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Family conflicts threaten estate planning

Uncle Sam and federal taxes are not necessarily the biggest obstacle to distributing a large estate. Actual uncles and other relatives are the biggest source of estate litigation, according a recent poll by TD Wealth. Its findings are also instructive to all individuals who plan to bequeath assets to surviving relatives and for those who do not necessarily benefit from raising the estate exemption to $11.2 million.

Blended relatives, multiple former spouses, children from earlier relationships and much younger surviving spouses are the major sources of disputes, according to the survey. Ensuring some tranquility among these family members and avoiding litigation requires planning.

First, an estate plan is the closest guarantee that assets are divided as intended. A person who dies without a will leaves decisions on distributing property to Arizona's courts. Individuals can also make up inequities in the will, such as paying a relative who loaned them money or assisted with the family business, by naming that relative as an heir in the will and naming other relatives as beneficiaries to a life insurance policy.

Surprises on inheritances are usually unwelcomed. Lawsuits, resentment and disputes may be avoided through communication and transparency. Beneficiaries should be informed about the estate plan.

For example, trust beneficiaries may believe that establishing a trust is punitive or indicates a lack of trust. It is helpful to tell beneficiaries that creation of the trust is a method to protect them, which they will gain access to its funds at an appropriate time and that placement of assets in the trust protects it from legal claims.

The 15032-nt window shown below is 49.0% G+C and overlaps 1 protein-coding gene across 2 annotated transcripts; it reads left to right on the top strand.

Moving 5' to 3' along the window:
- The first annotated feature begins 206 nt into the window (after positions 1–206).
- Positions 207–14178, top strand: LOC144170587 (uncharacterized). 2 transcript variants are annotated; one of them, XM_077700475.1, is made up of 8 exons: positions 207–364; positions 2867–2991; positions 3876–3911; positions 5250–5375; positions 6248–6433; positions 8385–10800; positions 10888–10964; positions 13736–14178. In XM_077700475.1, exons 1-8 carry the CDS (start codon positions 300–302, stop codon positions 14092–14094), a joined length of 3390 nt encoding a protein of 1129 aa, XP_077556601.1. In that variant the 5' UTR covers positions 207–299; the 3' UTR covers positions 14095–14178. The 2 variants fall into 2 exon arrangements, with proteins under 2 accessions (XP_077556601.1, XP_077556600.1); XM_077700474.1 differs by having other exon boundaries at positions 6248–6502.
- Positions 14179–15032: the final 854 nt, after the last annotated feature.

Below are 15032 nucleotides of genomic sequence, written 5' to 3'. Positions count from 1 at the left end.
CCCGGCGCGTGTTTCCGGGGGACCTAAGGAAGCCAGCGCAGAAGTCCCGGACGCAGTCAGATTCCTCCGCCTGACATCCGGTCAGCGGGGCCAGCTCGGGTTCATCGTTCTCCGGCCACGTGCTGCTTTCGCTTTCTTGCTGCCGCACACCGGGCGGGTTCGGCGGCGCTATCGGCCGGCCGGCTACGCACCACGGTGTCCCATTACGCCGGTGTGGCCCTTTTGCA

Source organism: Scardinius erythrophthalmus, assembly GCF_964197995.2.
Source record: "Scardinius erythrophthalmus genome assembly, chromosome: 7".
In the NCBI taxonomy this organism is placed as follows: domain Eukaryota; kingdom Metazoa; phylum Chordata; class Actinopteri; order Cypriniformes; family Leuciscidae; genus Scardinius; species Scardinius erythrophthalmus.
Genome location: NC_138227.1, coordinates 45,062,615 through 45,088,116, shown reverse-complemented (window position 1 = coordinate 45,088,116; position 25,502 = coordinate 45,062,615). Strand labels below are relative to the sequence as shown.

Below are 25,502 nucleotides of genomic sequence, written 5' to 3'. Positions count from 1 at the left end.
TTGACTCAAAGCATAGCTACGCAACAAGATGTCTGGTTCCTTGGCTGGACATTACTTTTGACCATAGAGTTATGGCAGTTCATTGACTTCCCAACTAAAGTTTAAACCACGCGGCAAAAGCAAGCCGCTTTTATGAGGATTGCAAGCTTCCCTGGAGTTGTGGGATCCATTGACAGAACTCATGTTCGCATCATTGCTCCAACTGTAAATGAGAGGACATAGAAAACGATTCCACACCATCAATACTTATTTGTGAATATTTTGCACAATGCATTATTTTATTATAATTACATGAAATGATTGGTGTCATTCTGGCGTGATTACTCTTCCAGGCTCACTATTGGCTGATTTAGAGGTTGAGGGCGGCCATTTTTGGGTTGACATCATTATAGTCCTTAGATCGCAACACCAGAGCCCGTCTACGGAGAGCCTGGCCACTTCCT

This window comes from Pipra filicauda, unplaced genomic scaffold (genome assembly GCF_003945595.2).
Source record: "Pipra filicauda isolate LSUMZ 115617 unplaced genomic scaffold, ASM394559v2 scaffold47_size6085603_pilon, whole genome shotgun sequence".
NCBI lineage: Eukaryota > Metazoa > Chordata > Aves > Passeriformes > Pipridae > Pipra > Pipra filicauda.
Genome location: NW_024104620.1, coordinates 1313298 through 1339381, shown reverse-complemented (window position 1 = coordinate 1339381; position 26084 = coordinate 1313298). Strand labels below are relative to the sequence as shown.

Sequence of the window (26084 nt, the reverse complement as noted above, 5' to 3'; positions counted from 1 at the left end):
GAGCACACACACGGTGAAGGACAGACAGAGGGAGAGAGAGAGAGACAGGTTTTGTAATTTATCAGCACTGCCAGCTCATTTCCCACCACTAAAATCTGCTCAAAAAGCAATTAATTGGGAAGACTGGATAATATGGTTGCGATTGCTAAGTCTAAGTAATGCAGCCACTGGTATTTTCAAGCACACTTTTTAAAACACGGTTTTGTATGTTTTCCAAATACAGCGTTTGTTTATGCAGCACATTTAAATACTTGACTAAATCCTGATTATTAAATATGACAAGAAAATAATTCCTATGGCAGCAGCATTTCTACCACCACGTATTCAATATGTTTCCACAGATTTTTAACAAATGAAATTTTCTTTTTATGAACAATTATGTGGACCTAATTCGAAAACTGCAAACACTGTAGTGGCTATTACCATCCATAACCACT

Review of wills, trusts, beneficiary designations and business succession plans should also occur periodically. However, this is even more important when there a change of life situation, such as a birth, death, marriage or divorce. New tax laws are also another significant reason.

Updating wills and beneficiaries helps avoid unintended consequences. A divorced spouse may end up receiving an inheritance, instead of a current family member, if these documents are not updated.

Experienced estate attorneys can help draft valid documents that reflect a person's intent. They may also present options that help assure the financial security of their heirs and beneficiaries and avoid a court battle.

Source: CNBC, "Say hello to the No. 1 threat to your $11 million inheritance," Daria Mercado, April 11, 2018

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ANDERSEN PLLC
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